|TABLE 1. ESTABLISHED CRITERIA FOR ASSESSING SUITABILITY FOR SCREENING A CONDITION2|
|Screening criterion||Relevance to AF & related stroke||Detail|
|KNOWLEDGE OF DISEASE|
|The condition should be important||Yes||Major disability and death|
|There must be a recognisable latent or early symptomatic stage||Yes||Large proportion have asymptomatic AF or non-specific symptoms|
|The natural course of the condition, including development from latent to declared disease, should be adequately understood.||Yes||Well understood natural history from development of risk factors, leading on to paroxysmal, persistent and permanent AF|
|KNOWLEDGE OF TEST|
|Suitable test or examination.||Yes||Universally available ECG|
|Test acceptable to population.||Yes||Non-invasive and quick test|
|Case finding should be continuous (not just a ‘once and for all’ project).||Yes||This should be the case for high risk populations|
|TREATMENT FOR DISEASE|
|Accepted treatment for patients with recognised disease||Yes||Substantial evidence base for potent stroke prevention effect of anticoagulation|
|Facilities for diagnosis and treatment available||Yes||Most primary care surgeries can undertake ECG promptly|
|Agreed policy for whom to treat as patients||Yes||Several guidelines support management of AF (NICE; ESC; ASA) based on objective assessment of risk vs benefit|
|Costs of case finding (including diagnosis and treatment of patients diagnosed) economically balanced in relation to possible expenditures on medical care as a whole||Yes||It may be that screening needs to be targeted at based on risk factors for stroke, focusing initially on the relatively higher risk population eg. CHADSVaSc>1|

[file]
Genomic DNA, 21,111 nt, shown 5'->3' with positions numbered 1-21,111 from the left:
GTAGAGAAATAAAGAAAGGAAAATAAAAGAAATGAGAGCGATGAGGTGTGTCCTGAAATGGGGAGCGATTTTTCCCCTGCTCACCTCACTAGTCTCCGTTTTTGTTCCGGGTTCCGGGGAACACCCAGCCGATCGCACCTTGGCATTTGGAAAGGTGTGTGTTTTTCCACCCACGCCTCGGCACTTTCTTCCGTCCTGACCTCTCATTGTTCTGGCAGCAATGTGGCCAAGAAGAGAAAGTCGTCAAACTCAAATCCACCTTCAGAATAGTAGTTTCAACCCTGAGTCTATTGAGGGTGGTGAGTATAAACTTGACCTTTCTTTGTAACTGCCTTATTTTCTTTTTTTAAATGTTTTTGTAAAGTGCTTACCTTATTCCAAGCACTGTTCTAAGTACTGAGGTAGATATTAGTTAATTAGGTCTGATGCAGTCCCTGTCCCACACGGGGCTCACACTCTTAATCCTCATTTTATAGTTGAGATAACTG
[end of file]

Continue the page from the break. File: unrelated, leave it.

There remains ongoing debate about routine screening for AF, which was not recommended by the UK National Screening Committee (2014) based on lack of data on cost-effectiveness and suboptimal management of known AF.4 This is anticipated to be reviewed in 2017–18, alongside a review of the NICE guidelines for AF.5 There would be little utility of identifying AF if stroke prevention interventions (chiefly anticoagulation) would not be indicated despite identification of AF—such as in truly low risk populations, eg. under 65 without vascular disease, where the CHADSVASC Score would be 0.5 However, screening in populations where CHADSVASC Score >=1 is likely to need intervention.
The AF Association and Anticoagulation Europe recommend introduction of a ‘targeted’ national screening programme drawing on routine manual pulse checks and ECG readings,6 though there is no specified definition of ‘targeted’. Thus, the general consensus is that screening the whole population is unlikely to be appropriate or cost-effective; and a targeted approach directed at high-prevalence groups is likely to be the best strategy. It is thus important to clarify which groups should be targeted.